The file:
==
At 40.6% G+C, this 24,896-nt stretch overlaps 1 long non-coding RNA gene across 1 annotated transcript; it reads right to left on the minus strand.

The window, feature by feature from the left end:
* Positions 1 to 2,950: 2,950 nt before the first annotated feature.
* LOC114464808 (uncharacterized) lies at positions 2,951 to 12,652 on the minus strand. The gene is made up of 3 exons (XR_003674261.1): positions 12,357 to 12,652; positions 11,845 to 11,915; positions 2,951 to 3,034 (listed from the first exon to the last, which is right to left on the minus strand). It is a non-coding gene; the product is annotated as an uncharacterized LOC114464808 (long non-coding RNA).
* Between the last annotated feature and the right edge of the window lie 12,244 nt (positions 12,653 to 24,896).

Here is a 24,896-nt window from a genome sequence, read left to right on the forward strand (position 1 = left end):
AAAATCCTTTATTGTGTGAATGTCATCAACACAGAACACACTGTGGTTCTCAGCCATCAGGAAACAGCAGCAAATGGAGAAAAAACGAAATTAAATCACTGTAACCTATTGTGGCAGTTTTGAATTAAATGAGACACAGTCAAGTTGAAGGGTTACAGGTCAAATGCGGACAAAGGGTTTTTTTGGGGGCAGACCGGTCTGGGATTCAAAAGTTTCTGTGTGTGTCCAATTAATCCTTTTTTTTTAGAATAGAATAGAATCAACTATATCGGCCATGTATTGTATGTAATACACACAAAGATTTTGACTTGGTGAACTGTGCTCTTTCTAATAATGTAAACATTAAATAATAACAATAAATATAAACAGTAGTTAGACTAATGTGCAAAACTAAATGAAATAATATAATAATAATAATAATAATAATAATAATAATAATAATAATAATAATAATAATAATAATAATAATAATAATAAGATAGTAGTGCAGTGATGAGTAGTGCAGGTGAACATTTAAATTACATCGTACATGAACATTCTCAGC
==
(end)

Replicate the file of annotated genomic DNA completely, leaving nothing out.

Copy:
At 40.6% G+C, this 24,896-nt stretch overlaps 1 long non-coding RNA gene across 1 annotated transcript; it reads right to left on the minus strand.

The window, feature by feature from the left end:
* Positions 1 to 2,950: 2,950 nt before the first annotated feature.
* LOC114464808 (uncharacterized) lies at positions 2,951 to 12,652 on the minus strand. The gene is made up of 3 exons (XR_003674261.1): positions 12,357 to 12,652; positions 11,845 to 11,915; positions 2,951 to 3,034 (listed from the first exon to the last, which is right to left on the minus strand). It is a non-coding gene; the product is annotated as an uncharacterized LOC114464808 (long non-coding RNA).
* Between the last annotated feature and the right edge of the window lie 12,244 nt (positions 12,653 to 24,896).

Here is a 24,896-nt window from a genome sequence, read left to right on the forward strand (position 1 = left end):
AAAATCCTTTATTGTGTGAATGTCATCAACACAGAACACACTGTGGTTCTCAGCCATCAGGAAACAGCAGCAAATGGAGAAAAAACGAAATTAAATCACTGTAACCTATTGTGGCAGTTTTGAATTAAATGAGACACAGTCAAGTTGAAGGGTTACAGGTCAAATGCGGACAAAGGGTTTTTTTGGGGGCAGACCGGTCTGGGATTCAAAAGTTTCTGTGTGTGTCCAATTAATCCTTTTTTTTTAGAATAGAATAGAATCAACTATATCGGCCATGTATTGTATGTAATACACACAAAGATTTTGACTTGGTGAACTGTGCTCTTTCTAATAATGTAAACATTAAATAATAACAATAAATATAAACAGTAGTTAGACTAATGTGCAAAACTAAATGAAATAATATAATAATAATAATAATAATAATAATAATAATAATAATAATAATAATAATAATAATAATAATAATAATAATAAGATAGTAGTGCAGTGATGAGTAGTGCAGGTGAACATTTAAATTACATCGTACATGAACATTCTCAGC